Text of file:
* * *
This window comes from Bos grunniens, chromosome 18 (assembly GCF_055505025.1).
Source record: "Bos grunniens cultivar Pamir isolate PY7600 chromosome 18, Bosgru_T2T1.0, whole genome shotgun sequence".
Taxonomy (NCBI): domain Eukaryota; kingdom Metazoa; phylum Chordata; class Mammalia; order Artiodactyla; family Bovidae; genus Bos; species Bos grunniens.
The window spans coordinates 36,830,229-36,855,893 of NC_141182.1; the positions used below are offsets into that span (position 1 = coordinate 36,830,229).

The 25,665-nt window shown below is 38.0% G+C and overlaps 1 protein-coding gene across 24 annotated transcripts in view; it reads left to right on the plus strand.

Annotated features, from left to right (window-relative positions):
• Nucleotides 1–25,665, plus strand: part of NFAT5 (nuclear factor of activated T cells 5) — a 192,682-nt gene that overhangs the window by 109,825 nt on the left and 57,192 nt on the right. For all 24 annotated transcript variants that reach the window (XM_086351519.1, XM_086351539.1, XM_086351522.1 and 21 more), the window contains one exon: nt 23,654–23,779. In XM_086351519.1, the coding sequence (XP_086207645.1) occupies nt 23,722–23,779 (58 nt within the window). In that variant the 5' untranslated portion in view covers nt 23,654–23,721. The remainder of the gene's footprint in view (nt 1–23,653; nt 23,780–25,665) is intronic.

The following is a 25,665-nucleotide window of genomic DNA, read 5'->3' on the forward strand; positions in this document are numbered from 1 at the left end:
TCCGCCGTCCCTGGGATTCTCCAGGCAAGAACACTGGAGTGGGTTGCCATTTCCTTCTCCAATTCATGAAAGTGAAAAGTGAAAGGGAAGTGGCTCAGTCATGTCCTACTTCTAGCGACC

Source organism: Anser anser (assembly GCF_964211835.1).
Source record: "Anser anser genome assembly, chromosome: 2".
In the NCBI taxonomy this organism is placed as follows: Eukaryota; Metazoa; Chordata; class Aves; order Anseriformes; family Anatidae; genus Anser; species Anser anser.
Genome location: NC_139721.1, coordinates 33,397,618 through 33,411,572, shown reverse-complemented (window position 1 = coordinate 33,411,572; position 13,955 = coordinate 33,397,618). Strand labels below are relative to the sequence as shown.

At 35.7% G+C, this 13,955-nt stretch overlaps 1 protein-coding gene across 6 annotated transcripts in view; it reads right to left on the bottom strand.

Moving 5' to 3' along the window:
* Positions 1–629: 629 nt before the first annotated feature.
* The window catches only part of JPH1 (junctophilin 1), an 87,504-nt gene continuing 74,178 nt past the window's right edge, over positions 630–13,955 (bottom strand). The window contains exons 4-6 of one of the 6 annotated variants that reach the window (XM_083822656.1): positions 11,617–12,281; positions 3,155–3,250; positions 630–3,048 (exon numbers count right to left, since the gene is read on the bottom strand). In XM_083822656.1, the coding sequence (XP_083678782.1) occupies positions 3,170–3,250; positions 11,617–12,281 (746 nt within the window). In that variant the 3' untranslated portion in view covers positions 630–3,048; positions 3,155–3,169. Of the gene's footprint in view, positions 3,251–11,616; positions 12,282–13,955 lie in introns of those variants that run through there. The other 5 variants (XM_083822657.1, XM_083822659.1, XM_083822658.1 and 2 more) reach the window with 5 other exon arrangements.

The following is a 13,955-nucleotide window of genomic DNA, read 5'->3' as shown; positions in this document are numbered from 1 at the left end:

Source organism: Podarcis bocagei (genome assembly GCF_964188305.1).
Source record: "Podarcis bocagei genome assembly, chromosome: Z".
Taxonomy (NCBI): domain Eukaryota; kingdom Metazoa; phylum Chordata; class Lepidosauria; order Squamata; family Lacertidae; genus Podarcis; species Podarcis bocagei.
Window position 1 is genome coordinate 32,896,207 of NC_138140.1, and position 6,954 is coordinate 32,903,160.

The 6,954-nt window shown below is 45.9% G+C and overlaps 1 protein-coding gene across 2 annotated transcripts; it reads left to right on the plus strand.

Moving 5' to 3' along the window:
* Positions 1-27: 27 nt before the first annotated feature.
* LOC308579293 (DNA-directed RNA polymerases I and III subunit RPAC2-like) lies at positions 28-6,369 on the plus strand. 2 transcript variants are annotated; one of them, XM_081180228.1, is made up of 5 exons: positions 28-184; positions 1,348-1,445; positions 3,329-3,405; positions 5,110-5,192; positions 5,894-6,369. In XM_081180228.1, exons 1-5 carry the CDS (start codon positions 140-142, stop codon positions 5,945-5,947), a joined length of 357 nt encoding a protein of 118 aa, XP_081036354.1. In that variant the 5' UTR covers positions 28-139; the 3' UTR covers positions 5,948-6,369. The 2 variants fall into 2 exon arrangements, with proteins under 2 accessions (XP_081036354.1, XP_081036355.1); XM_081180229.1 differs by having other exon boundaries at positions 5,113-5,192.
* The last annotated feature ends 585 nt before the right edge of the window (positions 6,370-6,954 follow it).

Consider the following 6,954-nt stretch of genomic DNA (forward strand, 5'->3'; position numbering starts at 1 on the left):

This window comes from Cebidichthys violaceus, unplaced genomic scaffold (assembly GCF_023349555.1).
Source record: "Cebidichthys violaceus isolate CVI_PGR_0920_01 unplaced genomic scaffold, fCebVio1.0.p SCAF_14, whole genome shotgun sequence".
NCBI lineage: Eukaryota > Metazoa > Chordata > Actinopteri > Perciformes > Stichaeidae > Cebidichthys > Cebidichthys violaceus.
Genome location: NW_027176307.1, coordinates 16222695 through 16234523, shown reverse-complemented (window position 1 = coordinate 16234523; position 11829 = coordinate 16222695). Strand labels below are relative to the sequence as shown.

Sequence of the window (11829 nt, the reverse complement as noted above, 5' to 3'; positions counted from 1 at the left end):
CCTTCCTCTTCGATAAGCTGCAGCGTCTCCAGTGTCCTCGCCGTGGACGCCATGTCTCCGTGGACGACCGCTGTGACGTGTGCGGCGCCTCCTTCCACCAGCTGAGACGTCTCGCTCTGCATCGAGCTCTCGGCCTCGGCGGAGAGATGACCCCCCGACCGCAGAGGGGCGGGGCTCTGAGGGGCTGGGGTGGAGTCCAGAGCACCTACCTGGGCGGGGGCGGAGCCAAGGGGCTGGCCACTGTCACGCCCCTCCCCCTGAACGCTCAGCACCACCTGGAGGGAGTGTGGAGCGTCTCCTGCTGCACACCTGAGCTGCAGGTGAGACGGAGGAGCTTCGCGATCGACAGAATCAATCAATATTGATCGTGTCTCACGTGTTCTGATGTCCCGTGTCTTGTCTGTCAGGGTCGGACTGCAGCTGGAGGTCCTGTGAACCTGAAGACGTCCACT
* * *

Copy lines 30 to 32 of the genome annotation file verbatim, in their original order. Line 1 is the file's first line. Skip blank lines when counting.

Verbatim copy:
Source record: "Cebidichthys violaceus isolate CVI_PGR_0920_01 unplaced genomic scaffold, fCebVio1.0.p SCAF_14, whole genome shotgun sequence".
NCBI lineage: Eukaryota > Metazoa > Chordata > Actinopteri > Perciformes > Stichaeidae > Cebidichthys > Cebidichthys violaceus.
Genome location: NW_027176307.1, coordinates 16222695 through 16234523, shown reverse-complemented (window position 1 = coordinate 16234523; position 11829 = coordinate 16222695). Strand labels below are relative to the sequence as shown.